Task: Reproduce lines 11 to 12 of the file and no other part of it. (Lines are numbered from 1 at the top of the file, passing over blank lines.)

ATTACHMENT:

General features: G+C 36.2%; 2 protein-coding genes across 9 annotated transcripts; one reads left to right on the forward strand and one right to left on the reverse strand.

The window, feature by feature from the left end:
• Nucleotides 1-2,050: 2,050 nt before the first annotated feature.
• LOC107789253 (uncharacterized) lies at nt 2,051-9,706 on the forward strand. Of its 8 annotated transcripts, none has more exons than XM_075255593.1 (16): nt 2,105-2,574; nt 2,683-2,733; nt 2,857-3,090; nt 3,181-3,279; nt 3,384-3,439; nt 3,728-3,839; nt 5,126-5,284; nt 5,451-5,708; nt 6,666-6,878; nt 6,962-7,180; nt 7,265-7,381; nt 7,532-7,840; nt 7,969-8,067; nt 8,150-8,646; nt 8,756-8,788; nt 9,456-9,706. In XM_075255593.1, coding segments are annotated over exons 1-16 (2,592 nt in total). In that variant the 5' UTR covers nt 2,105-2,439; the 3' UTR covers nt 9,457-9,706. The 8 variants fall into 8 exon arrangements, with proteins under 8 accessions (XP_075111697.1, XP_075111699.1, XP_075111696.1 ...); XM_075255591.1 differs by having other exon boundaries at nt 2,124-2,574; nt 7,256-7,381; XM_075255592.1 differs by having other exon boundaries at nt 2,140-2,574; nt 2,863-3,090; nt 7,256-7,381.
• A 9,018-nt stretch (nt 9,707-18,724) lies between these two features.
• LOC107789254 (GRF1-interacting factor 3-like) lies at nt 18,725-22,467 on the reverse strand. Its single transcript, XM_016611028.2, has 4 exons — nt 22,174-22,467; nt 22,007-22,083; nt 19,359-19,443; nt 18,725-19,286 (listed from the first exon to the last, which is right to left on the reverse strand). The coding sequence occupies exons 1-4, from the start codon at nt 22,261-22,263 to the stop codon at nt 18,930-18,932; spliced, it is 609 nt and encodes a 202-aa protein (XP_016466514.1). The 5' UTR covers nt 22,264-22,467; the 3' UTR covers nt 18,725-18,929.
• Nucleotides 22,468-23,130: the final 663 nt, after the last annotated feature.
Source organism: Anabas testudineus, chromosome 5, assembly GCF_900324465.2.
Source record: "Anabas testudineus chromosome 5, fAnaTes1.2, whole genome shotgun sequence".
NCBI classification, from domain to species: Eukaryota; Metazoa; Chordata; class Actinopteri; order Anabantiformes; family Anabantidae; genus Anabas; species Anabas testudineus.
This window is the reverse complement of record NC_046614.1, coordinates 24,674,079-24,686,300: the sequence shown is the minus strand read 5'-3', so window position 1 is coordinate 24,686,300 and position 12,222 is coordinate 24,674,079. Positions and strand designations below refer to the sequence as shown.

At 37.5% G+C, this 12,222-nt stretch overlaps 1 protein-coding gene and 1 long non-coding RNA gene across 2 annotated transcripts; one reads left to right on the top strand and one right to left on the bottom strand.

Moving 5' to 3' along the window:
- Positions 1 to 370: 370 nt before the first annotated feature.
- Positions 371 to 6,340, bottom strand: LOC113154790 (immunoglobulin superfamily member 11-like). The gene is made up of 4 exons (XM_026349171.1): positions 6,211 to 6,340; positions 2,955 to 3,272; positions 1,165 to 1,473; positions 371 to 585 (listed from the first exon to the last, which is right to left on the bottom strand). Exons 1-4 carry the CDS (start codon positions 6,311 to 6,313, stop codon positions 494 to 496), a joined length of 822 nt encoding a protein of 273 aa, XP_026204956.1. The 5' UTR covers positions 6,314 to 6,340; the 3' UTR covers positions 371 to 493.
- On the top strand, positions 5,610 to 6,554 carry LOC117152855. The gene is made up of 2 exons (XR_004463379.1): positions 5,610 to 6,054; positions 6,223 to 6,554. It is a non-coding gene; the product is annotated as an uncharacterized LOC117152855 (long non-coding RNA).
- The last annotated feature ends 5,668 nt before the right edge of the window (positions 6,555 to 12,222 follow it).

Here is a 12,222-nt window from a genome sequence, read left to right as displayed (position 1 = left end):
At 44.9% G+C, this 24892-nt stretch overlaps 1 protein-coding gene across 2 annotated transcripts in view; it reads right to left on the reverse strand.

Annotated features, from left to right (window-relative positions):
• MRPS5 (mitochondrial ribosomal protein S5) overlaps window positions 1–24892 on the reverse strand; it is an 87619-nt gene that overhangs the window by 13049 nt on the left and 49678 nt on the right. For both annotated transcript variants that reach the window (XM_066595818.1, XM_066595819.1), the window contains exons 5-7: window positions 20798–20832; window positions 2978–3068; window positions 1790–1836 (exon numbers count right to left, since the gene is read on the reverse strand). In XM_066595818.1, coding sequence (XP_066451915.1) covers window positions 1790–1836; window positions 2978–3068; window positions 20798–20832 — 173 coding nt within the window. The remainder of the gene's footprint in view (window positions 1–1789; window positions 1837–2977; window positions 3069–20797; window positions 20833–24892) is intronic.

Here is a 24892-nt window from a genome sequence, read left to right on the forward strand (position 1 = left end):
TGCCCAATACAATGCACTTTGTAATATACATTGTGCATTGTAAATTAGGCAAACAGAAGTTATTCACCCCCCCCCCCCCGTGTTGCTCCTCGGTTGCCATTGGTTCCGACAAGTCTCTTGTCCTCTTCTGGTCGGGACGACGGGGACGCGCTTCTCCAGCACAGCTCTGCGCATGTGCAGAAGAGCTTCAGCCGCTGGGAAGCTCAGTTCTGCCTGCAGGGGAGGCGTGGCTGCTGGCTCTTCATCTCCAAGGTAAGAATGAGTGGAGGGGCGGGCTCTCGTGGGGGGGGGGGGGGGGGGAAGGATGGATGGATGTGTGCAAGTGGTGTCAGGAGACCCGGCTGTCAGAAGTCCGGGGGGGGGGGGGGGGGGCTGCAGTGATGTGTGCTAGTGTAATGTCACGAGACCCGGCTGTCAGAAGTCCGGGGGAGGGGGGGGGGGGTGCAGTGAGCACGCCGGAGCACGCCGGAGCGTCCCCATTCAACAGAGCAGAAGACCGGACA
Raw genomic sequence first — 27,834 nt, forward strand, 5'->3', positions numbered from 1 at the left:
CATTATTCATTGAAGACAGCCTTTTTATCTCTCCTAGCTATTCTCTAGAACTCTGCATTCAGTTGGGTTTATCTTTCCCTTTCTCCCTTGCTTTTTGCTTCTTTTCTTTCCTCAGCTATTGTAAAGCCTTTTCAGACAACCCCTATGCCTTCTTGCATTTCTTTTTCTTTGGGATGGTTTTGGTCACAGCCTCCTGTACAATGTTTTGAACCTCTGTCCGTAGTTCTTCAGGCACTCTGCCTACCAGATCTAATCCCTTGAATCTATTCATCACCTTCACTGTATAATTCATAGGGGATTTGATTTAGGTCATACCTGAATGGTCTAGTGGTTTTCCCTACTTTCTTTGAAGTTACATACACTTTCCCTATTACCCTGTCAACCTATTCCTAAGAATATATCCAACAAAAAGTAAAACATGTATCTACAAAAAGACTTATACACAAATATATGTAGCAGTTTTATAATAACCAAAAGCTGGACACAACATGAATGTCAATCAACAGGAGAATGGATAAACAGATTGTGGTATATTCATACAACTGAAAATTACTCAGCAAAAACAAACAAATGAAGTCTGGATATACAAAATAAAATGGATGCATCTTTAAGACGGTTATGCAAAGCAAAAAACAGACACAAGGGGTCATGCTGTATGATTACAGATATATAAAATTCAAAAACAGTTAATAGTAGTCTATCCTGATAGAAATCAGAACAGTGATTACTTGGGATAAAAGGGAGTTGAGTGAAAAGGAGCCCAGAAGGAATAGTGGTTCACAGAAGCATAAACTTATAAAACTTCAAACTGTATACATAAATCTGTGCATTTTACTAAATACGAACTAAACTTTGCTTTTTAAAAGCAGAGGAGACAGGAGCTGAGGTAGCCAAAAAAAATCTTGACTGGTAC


This window is the reverse complement of record NC_046614.1, coordinates 24,674,079-24,686,300: the sequence shown is the minus strand read 5'-3', so window position 1 is coordinate 24,686,300 and position 12,222 is coordinate 24,674,079. Positions and strand designations below refer to the sequence as shown.

At 37.5% G+C, this 12,222-nt stretch overlaps 1 protein-coding gene and 1 long non-coding RNA gene across 2 annotated transcripts; one reads left to right on the top strand and one right to left on the bottom strand.